Ruto's plan for aviation offers reason for hope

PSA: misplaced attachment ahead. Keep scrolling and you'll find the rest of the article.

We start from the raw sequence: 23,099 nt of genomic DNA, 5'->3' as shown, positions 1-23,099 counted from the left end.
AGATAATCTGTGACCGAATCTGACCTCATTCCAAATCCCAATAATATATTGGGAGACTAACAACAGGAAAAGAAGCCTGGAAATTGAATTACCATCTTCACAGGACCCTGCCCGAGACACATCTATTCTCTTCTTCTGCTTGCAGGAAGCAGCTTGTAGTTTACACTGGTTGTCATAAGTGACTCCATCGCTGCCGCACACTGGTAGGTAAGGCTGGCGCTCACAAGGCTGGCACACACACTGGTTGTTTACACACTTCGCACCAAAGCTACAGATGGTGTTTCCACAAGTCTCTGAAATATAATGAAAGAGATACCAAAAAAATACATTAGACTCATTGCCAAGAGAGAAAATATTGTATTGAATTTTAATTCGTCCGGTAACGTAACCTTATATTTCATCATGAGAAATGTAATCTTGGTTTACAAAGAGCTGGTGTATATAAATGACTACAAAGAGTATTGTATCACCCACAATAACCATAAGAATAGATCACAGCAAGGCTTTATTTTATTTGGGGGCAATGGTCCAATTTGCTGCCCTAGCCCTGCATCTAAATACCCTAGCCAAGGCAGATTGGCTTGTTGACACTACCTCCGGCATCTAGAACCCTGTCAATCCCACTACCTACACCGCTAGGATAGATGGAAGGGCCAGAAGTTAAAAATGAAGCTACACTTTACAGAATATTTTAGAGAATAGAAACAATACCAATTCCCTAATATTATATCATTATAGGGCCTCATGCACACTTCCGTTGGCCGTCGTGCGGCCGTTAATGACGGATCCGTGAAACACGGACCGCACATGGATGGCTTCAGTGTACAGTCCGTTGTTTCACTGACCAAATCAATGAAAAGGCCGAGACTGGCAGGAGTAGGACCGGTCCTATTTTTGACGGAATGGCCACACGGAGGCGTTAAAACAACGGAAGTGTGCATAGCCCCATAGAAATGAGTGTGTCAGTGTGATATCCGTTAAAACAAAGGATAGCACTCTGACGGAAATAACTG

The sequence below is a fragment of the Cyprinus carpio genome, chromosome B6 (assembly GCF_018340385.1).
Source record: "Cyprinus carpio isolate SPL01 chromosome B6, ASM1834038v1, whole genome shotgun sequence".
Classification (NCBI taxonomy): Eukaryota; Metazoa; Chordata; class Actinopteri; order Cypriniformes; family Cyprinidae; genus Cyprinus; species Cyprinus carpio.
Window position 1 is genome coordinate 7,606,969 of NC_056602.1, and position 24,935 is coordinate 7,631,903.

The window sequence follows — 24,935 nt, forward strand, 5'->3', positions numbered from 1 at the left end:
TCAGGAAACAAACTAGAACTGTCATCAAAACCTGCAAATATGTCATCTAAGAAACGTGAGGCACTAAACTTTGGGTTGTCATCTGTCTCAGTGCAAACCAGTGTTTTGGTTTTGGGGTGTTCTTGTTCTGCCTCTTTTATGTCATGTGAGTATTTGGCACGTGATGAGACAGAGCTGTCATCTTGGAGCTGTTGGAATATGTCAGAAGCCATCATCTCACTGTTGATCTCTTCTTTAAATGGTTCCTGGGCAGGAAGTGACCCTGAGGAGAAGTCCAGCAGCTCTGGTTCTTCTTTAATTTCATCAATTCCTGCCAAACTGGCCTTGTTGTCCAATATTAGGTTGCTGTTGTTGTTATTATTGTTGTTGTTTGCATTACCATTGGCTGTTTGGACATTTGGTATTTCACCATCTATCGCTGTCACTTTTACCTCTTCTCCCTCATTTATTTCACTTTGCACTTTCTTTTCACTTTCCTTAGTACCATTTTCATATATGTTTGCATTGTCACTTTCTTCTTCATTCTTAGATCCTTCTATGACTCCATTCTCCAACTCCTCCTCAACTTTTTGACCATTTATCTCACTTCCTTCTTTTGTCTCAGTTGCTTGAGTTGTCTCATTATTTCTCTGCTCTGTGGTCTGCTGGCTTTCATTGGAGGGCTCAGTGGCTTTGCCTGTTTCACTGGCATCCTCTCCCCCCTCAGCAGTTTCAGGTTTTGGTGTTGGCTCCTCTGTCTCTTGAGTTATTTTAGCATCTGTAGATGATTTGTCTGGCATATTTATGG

If well implemented, his pledges could kickstart the sector badly hit by Covid-19. With the swearing-in of President William Ruto now behind us, many in aviation wonder what the new administration has in store for the sector. The inauguration of Dr Ruto as Kenya’s 5th President comes against the backdrop of many issues facing the sector, especially the remuneration of pilots. The Covid-19 pandemic has killed over 5,000 Kenyans since its onset in March 2021, while the economy is in the doldrums. In the run-up to the elections, Dr Ruto pledged to help the sector get back on its feet from the vagaries of the Covid-19 pandemic. In his manifesto, he asserted that aviation is a strategic industry for Kenya’s economy. “The sector is vital for the tourism industry, for exports of fresh produce and maintenance of Kenya’s position as a regional hub,” reads the Kenya Kwanza economic blueprint in part. The manifesto continues to say that the potential for the industry itself as an economic sector is also huge. “Africa has 15 per cent of the world’s population but only two per cent of air passenger traffic. Before the Covid-19 shock, Africa’s aviation market was projected to double in 20 years,” adds the document. AVIATION HUB It further noted that before it ran into difficulties a few years ago, the national carrier Kenya Airways had demonstrated that Kenya could become a major African and even global aviation hub. “Kenya Airways financial challenges are a reflection of internal strategic and managerial mistakes rather than the market prospects.” Dr Ruto is persuaded that a national airline is a strategic asset that should not be allowed to fail. He also believes that it is not financially prudent to maintain Kenya Airways on life-support indefinitely. The new President in his manifesto committed to developing a turnaround strategy for Kenya Airways within six months. A critical plank of his strategy will be a financing plan that does not depend on operational support from the Exchequer beyond December 2023. As the captain of the aircraft, Dr Ruto will be held accountable for that mission, responsible for the lives and welfare of Kenyan aviators. There’s no crystal ball when it comes to the policy direction of incoming presidents, but if the president’s campaign message is to be believed, then the next five years could signal a positive direction for general aviation.